Discussions highlighted how there are many barriers at a systemic level and at an individual level that make recruitment from overseas difficult and also highlighted the importance of focusing on retention measures.

Barriers include language and exploitation of Indian nurses in particular by scams promising to help them hone their English speaking skills. There is also the difficulty in accessing the housing market in the UK, both in terms of cost or in terms of a requirement for references from previous landlords or indeed the fact that personal finance data is difficult to transfer from India to the UK. Digital and App based solutions such as those provided by Pillar are helping to overcome this with products including a rental guarantee scheme and the transfer of their home credit ratings to the UK.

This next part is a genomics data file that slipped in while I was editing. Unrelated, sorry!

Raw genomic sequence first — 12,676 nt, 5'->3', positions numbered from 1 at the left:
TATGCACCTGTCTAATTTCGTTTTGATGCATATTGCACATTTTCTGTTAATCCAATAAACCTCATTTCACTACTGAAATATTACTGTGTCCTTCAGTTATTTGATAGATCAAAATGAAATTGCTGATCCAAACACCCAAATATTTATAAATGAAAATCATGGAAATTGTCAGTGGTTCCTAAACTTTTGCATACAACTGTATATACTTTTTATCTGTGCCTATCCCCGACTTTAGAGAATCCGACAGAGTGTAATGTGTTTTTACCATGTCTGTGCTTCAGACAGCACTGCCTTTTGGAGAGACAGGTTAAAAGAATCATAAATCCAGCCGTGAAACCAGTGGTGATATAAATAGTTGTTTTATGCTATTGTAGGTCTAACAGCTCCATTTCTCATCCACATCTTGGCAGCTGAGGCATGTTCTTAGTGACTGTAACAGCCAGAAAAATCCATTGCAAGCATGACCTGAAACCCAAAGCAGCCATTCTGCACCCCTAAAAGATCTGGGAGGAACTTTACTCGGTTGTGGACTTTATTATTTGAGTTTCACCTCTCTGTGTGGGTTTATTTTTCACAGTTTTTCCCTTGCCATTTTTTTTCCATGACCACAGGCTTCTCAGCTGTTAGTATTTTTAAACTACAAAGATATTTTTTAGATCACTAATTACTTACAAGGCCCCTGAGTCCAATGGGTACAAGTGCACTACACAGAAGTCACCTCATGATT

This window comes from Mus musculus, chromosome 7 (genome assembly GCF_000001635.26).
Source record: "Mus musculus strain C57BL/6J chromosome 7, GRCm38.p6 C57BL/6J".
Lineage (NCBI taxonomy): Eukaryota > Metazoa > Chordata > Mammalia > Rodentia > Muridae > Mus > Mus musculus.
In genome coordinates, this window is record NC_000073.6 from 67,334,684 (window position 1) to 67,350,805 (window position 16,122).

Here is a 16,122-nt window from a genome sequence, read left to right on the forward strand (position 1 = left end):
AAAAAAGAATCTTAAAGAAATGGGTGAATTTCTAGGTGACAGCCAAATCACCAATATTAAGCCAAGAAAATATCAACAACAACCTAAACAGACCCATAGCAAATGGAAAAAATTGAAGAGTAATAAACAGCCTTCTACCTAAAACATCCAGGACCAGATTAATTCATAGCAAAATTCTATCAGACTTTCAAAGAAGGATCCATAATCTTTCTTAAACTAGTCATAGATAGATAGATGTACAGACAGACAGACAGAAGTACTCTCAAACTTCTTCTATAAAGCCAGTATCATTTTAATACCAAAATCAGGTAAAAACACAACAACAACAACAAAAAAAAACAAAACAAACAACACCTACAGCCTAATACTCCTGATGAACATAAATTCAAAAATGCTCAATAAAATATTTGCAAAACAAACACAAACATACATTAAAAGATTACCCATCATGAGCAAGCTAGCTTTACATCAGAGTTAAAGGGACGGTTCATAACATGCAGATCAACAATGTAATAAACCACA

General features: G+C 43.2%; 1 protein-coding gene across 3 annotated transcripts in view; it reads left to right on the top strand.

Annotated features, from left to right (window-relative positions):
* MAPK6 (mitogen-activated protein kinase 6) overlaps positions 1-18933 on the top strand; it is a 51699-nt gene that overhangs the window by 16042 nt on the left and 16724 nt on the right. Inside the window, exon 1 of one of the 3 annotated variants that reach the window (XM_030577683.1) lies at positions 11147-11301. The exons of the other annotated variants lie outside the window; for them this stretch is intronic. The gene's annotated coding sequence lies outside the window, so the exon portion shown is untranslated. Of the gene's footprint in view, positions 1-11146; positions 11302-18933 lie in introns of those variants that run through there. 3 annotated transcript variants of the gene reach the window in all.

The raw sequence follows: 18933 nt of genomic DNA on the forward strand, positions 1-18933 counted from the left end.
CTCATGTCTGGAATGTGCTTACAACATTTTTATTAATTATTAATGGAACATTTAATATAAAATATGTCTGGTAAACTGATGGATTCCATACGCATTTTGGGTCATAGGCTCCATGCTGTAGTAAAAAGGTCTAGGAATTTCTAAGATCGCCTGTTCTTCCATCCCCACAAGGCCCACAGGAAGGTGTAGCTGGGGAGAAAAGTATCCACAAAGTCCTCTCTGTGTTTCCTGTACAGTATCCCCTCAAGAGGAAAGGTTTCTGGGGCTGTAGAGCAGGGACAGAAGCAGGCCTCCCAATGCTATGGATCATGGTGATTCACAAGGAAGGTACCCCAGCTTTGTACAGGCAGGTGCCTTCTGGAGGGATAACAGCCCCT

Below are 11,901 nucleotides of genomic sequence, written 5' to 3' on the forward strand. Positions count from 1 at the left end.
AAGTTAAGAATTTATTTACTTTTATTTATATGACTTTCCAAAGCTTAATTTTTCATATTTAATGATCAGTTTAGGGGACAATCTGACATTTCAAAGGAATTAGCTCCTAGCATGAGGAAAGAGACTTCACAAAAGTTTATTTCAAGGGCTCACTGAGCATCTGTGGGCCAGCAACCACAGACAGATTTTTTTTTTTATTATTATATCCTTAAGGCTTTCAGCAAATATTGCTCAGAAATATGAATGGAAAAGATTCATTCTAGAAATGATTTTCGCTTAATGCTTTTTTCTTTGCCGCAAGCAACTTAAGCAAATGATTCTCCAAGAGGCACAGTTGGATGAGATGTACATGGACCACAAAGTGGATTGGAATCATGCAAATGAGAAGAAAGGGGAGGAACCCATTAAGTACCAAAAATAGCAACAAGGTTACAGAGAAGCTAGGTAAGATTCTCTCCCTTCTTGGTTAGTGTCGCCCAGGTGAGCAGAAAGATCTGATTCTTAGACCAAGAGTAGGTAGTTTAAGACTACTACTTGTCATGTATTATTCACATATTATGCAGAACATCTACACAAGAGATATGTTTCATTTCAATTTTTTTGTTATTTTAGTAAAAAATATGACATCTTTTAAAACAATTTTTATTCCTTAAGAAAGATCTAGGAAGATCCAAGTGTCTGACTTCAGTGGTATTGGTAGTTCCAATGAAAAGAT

The initiation of a pilot scheme was set up, these projects, conducted by the Alliance with some selected trusts across the NHS will be rolled out in the coming weeks and will address the pressing NHS workforce challenges of finding and retaining the high quality consultant-level doctors, both holistically and ethically. Please contact [email protected] if your trust would like to learn more about this pilot programme.

“We’re really proud to have been able to facilitate this event and in doing so get tangible actions and systems in place already, too many of these groups and dinners take place, but there’s no real outcome”, says Avinav Nigam, CEO and Founder of TERN, “ We’re so pleased with what we’ve already managed to achieve and are really looking forward to celebrating the results of the pilot schemes, with a view to rolling this out to Trusts across the UK and supporting the NHS in perpetuity”.

The roundtable dinner at the Soho Hotel highlighted the wide range of approaches and partners that have come together to enable successful collaboration between India and the UK – collaboration that addresses the ambitions of health practitioners from India and which supports the ambitions of the Indian government to be the skills capital of the world. Most importantly though, it supports the NHS to respond to critical skills shortages and the need for longer term workforce planning. London Daily News